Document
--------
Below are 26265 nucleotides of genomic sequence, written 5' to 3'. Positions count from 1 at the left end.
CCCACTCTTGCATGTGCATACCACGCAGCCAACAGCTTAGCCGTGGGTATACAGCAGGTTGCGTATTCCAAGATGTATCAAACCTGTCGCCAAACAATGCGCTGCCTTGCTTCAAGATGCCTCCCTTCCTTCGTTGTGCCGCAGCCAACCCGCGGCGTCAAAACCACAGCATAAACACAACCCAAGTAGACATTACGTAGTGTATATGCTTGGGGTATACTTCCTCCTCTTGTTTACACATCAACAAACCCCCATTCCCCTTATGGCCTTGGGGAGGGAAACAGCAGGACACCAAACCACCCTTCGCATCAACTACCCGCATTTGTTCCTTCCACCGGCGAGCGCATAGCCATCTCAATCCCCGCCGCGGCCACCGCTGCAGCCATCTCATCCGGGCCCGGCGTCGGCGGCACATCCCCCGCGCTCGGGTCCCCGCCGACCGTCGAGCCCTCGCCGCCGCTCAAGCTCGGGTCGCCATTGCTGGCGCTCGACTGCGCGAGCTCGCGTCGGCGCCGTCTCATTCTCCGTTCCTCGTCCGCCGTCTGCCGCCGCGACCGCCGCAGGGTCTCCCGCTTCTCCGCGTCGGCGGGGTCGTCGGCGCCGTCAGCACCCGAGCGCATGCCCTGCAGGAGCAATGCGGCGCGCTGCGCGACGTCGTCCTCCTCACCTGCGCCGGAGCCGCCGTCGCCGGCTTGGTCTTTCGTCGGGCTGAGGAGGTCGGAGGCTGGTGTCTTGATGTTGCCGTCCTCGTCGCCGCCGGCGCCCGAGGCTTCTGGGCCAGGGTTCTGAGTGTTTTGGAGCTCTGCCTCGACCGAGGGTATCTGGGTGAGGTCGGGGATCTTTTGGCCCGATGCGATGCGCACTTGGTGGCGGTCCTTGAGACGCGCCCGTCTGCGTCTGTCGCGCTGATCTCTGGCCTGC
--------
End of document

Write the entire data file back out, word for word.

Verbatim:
Below are 26265 nucleotides of genomic sequence, written 5' to 3'. Positions count from 1 at the left end.
CCCACTCTTGCATGTGCATACCACGCAGCCAACAGCTTAGCCGTGGGTATACAGCAGGTTGCGTATTCCAAGATGTATCAAACCTGTCGCCAAACAATGCGCTGCCTTGCTTCAAGATGCCTCCCTTCCTTCGTTGTGCCGCAGCCAACCCGCGGCGTCAAAACCACAGCATAAACACAACCCAAGTAGACATTACGTAGTGTATATGCTTGGGGTATACTTCCTCCTCTTGTTTACACATCAACAAACCCCCATTCCCCTTATGGCCTTGGGGAGGGAAACAGCAGGACACCAAACCACCCTTCGCATCAACTACCCGCATTTGTTCCTTCCACCGGCGAGCGCATAGCCATCTCAATCCCCGCCGCGGCCACCGCTGCAGCCATCTCATCCGGGCCCGGCGTCGGCGGCACATCCCCCGCGCTCGGGTCCCCGCCGACCGTCGAGCCCTCGCCGCCGCTCAAGCTCGGGTCGCCATTGCTGGCGCTCGACTGCGCGAGCTCGCGTCGGCGCCGTCTCATTCTCCGTTCCTCGTCCGCCGTCTGCCGCCGCGACCGCCGCAGGGTCTCCCGCTTCTCCGCGTCGGCGGGGTCGTCGGCGCCGTCAGCACCCGAGCGCATGCCCTGCAGGAGCAATGCGGCGCGCTGCGCGACGTCGTCCTCCTCACCTGCGCCGGAGCCGCCGTCGCCGGCTTGGTCTTTCGTCGGGCTGAGGAGGTCGGAGGCTGGTGTCTTGATGTTGCCGTCCTCGTCGCCGCCGGCGCCCGAGGCTTCTGGGCCAGGGTTCTGAGTGTTTTGGAGCTCTGCCTCGACCGAGGGTATCTGGGTGAGGTCGGGGATCTTTTGGCCCGATGCGATGCGCACTTGGTGGCGGTCCTTGAGACGCGCCCGTCTGCGTCTGTCGCGCTGATCTCTGGCCTGC